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What is Embodied Carbon?

As part of a product’s carbon footprint, embodied carbon is a measurement system used to calculate the sustainability of new development.

The carbon footprint is a concept that’s central to the practice of sustainable development. It’s an accounting system devised for quantifying the economy’s impact on the environment. A carbon footprint can be attributed to any strand of the economy, from social groups to organisations, to industry sectors, geographical areas, and nations.

What is embodied carbon?

An embodied carbon score represents the amount of greenhouse gasses released into the atmosphere during a product’s lifecycle, excluding operational carbon.

Embodied carbon, which accounts for a major portion of a product’s total carbon footprint, includes the extraction and processing of raw materials, manufacture, transportation, assembly, maintenance, disassembly, and disposal. Operational emissions are not included as part of a product’s embodied carbon score. Where operational emissions are extremely low, embodied carbon can represent as much as 50% of a product’s total carbon footprint. 

Early theories of embodied energy

In the 18th and 19th centuries, economists were exploring the concept of an energy footprint.

The focus was on manual labour.

Adam Smith (1723-1790), a Scottish economist and philosopher, known as the Father of Economics, or the Father of Capitalism, was one of the first to subscribe to the Labour Theory of Value (LTV).

In his famous book, An Inquiry into the Nature and Causes of the Wealth of Nations (usually referred to as The Wealth of Nations), published in 1776, Smith says:

“Labour is the real measure of the exchangeable value of all commodities.”

Ukrainian socialist, Sergei Podolinsky (1850-1891), developed a Labour Theory of Value based on embodied energy.

From Podolinsky’s essay, Socialism and the Unity of Physical Forces, published in 1880:

“In accepting the theory of the unity of physical forces or of the constancy of energy, we are also forced to admit that nothing can be created, in the strict sense of the word, through labour, and that consequently, all the usefulness of labour, the goal for which it strives, can be nothing other than a transposition of a certain quantity of forces.”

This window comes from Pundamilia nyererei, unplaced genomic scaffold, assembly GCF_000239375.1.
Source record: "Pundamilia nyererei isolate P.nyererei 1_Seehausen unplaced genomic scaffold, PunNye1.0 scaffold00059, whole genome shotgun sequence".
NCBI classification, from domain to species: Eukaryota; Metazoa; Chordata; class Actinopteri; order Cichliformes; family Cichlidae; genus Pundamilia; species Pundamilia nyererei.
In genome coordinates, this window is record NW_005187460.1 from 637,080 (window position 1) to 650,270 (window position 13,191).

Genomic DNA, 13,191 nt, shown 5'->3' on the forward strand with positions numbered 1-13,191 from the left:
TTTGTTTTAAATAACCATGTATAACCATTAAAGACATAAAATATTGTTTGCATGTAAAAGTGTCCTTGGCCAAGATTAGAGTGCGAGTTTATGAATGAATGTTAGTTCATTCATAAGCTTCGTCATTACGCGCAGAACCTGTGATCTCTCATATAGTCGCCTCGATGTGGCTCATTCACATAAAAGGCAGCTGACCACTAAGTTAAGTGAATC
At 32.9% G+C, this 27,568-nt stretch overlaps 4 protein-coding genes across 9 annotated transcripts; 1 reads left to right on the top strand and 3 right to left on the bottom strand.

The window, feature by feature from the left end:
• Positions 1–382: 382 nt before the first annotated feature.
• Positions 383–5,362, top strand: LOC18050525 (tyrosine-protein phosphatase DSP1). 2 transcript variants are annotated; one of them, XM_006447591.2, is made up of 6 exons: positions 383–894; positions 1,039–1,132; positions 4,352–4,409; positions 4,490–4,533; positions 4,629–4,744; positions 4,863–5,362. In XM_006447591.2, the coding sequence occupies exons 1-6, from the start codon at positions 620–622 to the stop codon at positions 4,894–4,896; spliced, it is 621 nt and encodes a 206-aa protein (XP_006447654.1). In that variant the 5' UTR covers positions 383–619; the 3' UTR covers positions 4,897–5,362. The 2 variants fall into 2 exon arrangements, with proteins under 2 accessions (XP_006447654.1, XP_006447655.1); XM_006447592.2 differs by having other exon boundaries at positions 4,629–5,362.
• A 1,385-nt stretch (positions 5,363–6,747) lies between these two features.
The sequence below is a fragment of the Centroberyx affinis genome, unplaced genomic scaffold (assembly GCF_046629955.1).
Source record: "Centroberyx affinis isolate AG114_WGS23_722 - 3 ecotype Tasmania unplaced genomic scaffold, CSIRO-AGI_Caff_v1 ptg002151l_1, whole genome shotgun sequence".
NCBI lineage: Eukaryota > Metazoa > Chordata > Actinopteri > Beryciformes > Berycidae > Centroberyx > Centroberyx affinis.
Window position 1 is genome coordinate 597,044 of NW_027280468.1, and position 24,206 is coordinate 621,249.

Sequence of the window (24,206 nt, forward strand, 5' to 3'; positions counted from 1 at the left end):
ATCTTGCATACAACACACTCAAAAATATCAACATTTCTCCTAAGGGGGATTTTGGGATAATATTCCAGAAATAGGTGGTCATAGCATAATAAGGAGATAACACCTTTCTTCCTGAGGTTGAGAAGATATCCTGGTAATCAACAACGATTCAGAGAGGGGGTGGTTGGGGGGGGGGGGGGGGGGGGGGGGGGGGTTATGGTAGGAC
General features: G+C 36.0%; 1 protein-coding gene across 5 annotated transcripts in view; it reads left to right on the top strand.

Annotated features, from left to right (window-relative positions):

Ecological economics

Ecological economics is a branch of economics that was developed in the 1980s. Concerned with sustainable development and the management of renewable resources, ecological economics positions human economic activity as a subsystem of the Earth’s ecosystem. This philosophy audits the economy’s ecological footprint.

In the context of ecological economics, a distinction is drawn between “growth” and “development”. Economic growth implies consumption of natural capital, resulting in impoverished resources. Economic development, on the other hand, is a sustainable process, which makes use of natural capital without compromising the availability of natural resources.

American biologist, Paul Ralph Ehrlich (born 1932), said, “Economic growth as it now goes on is more of a disease of civilisation than a cure for its woes.”

Inventory of Carbon and Energy

The Inventory of Carbon and Energy (ICE) database was originally developed by researchers at the University of Bath, in collaboration with the Building Services Research and Information Association (BSRIA), for use in the construction industry. Its purpose was to promote and enable sustainable development.

In its introduction, BSRIA says:

“Building services engineers need to understand about embodied energy … [and they need to] understand the trade-offs between high embodied carbon and low operational carbon and vice versa.”

The ICE database provides unit values. For example: each kg of limestone will contribute 0.01577kg of CO2 to a building’s total embedded carbon; for each kg of gypsum, it’s 0.002536kg of CO2; one kg of fly ash contributes 0.004kg of CO2.

The unit values for a material are multiplied according to the quantity used. For example, 10kg of limestone has a carbon score of 0.1577(kg CO2); for 15kg of gypsum, it’s 0.03804(kg CO2); and for 20kg of fly ash, it’s 0.08(kg CO2).

The carbon scores of all materials are added together. The examples above give us a sum of 0.27574(kg CO2).  

Contact Aqua Libra Co

At Aqua Libra Co, we’re committed to sustainable development and the Race to Zero. Simple, robust, and energy efficient, our products have low embodied carbon, and in operational terms, they’re market leaders. Aqua illi, Aqua Alto, and Aqua Bottlers are all ideal components in a sustainable building.

To talk to us about energy-efficient water dispensers, BREEAM credits, or anything else, give us a call on 0800 080 6696 or email We look forward to hearing from you.

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